Bob Feldman photographed this pair of dueling tree swallows in a small wetlands area near his house. “Under the right conditions, it [is] an ideal environment for a variety of birds, including tree swallows,” he says. Since he lives nearby, Feldman has visited these birds frequently during breeding season, spending a fair amount of time observing and photographing them.
In this photo a male tree swallow is on guard duty atop the tree stump that housed its nest, Feldman says. The swallow pictured near the top of the frame is an intruder, intent on taking over the perching space. To Feldman’s surprise, the perching swallow did not flee, but rose up to attack. The incoming swallow was also surprised and it changed course, departing quickly to the right.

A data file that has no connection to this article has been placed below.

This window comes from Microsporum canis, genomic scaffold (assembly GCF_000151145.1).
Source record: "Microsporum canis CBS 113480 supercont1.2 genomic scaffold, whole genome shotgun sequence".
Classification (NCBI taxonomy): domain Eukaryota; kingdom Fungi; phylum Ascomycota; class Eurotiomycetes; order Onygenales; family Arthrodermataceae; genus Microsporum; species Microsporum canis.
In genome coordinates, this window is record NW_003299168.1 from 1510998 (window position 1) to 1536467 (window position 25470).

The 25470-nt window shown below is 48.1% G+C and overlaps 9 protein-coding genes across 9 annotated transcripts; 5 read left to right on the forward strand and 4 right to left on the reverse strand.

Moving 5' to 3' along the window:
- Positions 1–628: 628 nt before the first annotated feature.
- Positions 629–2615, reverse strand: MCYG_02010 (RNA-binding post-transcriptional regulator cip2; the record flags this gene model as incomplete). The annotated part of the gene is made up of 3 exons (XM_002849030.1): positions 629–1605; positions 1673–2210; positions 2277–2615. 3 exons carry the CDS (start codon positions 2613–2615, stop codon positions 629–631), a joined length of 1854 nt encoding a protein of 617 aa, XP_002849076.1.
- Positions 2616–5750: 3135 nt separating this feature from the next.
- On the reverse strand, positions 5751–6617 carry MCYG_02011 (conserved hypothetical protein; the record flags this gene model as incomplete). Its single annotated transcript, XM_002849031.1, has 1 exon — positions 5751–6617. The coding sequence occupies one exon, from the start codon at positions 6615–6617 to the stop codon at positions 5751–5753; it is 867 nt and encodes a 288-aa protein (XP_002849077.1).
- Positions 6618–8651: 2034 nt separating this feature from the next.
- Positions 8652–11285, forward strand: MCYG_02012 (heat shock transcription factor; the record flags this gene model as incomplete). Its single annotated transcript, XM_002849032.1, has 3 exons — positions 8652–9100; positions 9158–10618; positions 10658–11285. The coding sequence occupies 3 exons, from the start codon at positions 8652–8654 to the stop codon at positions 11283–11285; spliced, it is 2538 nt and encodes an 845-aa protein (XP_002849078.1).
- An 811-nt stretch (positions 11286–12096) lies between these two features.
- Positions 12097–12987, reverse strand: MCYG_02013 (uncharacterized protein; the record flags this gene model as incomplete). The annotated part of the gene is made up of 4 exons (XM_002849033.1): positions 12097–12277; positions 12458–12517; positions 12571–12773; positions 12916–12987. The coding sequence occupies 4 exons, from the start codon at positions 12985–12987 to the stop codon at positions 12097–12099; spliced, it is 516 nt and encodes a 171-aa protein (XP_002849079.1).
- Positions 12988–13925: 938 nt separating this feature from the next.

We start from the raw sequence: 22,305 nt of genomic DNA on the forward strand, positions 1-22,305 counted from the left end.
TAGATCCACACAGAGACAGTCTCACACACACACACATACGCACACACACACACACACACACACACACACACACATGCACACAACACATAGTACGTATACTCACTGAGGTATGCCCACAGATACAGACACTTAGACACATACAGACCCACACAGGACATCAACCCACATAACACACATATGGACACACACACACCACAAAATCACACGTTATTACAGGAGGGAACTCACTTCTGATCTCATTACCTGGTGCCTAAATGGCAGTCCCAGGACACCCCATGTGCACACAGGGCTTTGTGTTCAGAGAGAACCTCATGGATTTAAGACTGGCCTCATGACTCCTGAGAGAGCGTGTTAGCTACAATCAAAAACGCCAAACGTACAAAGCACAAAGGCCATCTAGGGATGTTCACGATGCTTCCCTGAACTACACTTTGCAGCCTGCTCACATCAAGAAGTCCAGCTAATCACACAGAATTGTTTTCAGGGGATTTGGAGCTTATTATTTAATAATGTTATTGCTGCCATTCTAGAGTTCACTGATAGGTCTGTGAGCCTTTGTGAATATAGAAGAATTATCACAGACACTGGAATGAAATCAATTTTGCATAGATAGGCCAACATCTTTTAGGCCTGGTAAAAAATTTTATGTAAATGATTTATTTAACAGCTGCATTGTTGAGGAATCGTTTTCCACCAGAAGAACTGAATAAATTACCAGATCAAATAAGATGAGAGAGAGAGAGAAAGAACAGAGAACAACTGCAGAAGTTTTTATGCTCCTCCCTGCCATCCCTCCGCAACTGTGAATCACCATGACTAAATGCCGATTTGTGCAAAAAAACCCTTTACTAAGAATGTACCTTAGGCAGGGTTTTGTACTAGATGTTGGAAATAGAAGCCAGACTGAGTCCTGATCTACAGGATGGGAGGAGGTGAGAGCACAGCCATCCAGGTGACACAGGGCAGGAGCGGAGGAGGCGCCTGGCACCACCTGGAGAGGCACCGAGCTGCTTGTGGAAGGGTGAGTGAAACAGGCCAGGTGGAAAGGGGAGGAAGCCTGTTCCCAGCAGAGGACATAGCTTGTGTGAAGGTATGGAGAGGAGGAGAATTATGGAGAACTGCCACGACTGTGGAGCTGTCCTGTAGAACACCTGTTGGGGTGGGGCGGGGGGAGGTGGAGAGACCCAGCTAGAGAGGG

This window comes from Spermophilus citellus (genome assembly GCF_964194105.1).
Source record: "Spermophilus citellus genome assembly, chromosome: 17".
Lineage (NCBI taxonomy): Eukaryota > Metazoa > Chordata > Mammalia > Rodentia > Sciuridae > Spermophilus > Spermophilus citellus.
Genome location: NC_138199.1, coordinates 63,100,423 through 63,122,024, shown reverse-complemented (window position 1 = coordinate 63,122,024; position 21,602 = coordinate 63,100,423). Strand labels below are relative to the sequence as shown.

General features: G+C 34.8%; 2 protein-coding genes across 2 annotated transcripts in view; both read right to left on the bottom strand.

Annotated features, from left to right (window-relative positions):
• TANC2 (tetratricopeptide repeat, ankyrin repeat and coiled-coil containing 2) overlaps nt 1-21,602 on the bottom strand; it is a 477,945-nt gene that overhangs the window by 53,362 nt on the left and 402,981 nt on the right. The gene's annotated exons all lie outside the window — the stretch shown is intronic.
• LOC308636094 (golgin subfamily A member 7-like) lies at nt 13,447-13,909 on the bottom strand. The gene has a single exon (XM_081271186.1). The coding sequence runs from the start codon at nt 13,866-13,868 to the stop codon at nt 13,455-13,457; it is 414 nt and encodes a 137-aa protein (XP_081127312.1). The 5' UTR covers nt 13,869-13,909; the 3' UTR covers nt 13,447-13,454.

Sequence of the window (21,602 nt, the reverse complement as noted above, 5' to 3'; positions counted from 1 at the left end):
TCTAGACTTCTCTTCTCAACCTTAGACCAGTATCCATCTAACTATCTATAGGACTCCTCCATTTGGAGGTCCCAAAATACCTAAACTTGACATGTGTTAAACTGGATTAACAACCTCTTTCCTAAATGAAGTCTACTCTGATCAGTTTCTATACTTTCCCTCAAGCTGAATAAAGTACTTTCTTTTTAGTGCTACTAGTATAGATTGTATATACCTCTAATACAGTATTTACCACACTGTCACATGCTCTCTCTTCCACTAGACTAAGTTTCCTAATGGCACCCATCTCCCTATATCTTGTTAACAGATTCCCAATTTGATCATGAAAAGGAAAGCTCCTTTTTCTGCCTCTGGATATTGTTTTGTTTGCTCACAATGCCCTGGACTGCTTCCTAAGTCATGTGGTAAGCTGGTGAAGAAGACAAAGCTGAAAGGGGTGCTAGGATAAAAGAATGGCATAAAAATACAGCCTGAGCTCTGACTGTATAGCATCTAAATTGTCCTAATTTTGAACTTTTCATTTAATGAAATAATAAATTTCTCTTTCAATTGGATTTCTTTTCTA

“My field observations tell me that an incoming bird flying at an occupied perch will most likely cause the incumbent to leave the perch, although it may come around and attempt to regain it,” Feldman says. “Apparently that may not be the case when there is a nest to protect.”
This image was a Top 100 photo from the 2013 Audubon Magazine Photography Awards. To see all of the photos, click here.“The views expressed in user comments do not reflect the views of Audubon. Audubon does not participate in political campaigns, nor do we support or oppose candidates.”